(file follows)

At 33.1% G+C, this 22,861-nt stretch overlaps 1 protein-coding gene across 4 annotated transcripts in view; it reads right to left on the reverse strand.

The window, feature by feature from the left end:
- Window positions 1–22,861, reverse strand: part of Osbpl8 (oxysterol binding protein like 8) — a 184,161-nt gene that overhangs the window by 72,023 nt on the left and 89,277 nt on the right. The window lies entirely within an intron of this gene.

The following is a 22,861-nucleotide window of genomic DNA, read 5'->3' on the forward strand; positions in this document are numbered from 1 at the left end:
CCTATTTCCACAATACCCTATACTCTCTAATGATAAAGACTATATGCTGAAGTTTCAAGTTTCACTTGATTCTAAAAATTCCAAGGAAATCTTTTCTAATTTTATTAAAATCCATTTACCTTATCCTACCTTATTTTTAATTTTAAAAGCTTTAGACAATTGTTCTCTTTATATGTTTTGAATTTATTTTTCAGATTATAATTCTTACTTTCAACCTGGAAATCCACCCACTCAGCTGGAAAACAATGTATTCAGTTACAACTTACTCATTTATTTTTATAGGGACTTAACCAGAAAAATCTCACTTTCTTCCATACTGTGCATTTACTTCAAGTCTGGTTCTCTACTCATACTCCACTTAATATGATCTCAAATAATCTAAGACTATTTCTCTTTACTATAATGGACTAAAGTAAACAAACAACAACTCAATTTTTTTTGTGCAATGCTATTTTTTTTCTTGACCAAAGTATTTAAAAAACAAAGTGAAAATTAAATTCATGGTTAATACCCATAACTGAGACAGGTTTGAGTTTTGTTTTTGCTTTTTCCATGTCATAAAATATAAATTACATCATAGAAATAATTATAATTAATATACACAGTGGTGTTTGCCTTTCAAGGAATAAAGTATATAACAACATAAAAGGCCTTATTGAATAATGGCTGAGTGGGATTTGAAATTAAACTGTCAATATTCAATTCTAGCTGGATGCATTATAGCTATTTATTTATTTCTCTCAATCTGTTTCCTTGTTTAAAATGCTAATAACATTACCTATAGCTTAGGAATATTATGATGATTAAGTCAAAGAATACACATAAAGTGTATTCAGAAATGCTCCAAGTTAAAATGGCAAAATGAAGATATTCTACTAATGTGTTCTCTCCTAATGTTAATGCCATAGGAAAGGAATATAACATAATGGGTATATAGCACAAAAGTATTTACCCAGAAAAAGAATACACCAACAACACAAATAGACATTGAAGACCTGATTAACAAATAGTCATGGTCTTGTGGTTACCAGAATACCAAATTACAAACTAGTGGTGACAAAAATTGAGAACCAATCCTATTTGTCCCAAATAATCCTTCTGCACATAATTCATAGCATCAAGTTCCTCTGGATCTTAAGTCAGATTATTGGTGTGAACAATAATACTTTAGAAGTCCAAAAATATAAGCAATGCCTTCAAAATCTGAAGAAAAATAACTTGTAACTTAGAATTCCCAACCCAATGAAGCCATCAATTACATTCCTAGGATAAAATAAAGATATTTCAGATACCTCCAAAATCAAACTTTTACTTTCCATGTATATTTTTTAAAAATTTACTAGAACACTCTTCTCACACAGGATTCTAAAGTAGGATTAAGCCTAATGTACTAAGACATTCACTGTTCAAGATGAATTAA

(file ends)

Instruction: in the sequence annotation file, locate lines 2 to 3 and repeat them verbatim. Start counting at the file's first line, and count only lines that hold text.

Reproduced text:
The window, feature by feature from the left end:
- Window positions 1–22,861, reverse strand: part of Osbpl8 (oxysterol binding protein like 8) — a 184,161-nt gene that overhangs the window by 72,023 nt on the left and 89,277 nt on the right. The window lies entirely within an intron of this gene.